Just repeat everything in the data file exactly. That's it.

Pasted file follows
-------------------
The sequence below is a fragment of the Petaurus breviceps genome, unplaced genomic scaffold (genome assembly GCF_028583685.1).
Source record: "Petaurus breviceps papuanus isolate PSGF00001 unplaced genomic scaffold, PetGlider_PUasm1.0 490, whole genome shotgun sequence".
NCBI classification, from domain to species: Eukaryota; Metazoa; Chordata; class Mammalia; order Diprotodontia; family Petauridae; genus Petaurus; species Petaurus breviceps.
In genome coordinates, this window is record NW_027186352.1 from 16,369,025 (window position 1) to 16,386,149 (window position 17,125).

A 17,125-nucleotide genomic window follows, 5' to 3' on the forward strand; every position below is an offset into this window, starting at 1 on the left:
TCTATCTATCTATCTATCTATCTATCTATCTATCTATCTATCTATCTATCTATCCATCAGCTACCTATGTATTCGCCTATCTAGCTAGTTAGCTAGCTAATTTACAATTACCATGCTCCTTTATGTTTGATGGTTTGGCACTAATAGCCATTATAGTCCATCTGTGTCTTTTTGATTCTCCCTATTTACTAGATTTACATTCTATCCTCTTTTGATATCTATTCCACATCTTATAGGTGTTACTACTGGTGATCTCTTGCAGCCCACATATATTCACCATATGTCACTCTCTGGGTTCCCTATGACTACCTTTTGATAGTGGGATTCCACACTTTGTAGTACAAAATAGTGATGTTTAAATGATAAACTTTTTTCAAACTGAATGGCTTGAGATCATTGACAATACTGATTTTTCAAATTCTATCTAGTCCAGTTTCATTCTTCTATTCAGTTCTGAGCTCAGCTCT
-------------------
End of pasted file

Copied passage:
The sequence below is a fragment of the Petaurus breviceps genome, unplaced genomic scaffold (genome assembly GCF_028583685.1).
Source record: "Petaurus breviceps papuanus isolate PSGF00001 unplaced genomic scaffold, PetGlider_PUasm1.0 490, whole genome shotgun sequence".
NCBI classification, from domain to species: Eukaryota; Metazoa; Chordata; class Mammalia; order Diprotodontia; family Petauridae; genus Petaurus; species Petaurus breviceps.
In genome coordinates, this window is record NW_027186352.1 from 16,369,025 (window position 1) to 16,386,149 (window position 17,125).

A 17,125-nucleotide genomic window follows, 5' to 3' on the forward strand; every position below is an offset into this window, starting at 1 on the left:
TCTATCTATCTATCTATCTATCTATCTATCTATCTATCTATCTATCTATCTATCCATCAGCTACCTATGTATTCGCCTATCTAGCTAGTTAGCTAGCTAATTTACAATTACCATGCTCCTTTATGTTTGATGGTTTGGCACTAATAGCCATTATAGTCCATCTGTGTCTTTTTGATTCTCCCTATTTACTAGATTTACATTCTATCCTCTTTTGATATCTATTCCACATCTTATAGGTGTTACTACTGGTGATCTCTTGCAGCCCACATATATTCACCATATGTCACTCTCTGGGTTCCCTATGACTACCTTTTGATAGTGGGATTCCACACTTTGTAGTACAAAATAGTGATGTTTAAATGATAAACTTTTTTCAAACTGAATGGCTTGAGATCATTGACAATACTGATTTTTCAAATTCTATCTAGTCCAGTTTCATTCTTCTATTCAGTTCTGAGCTCAGCTCT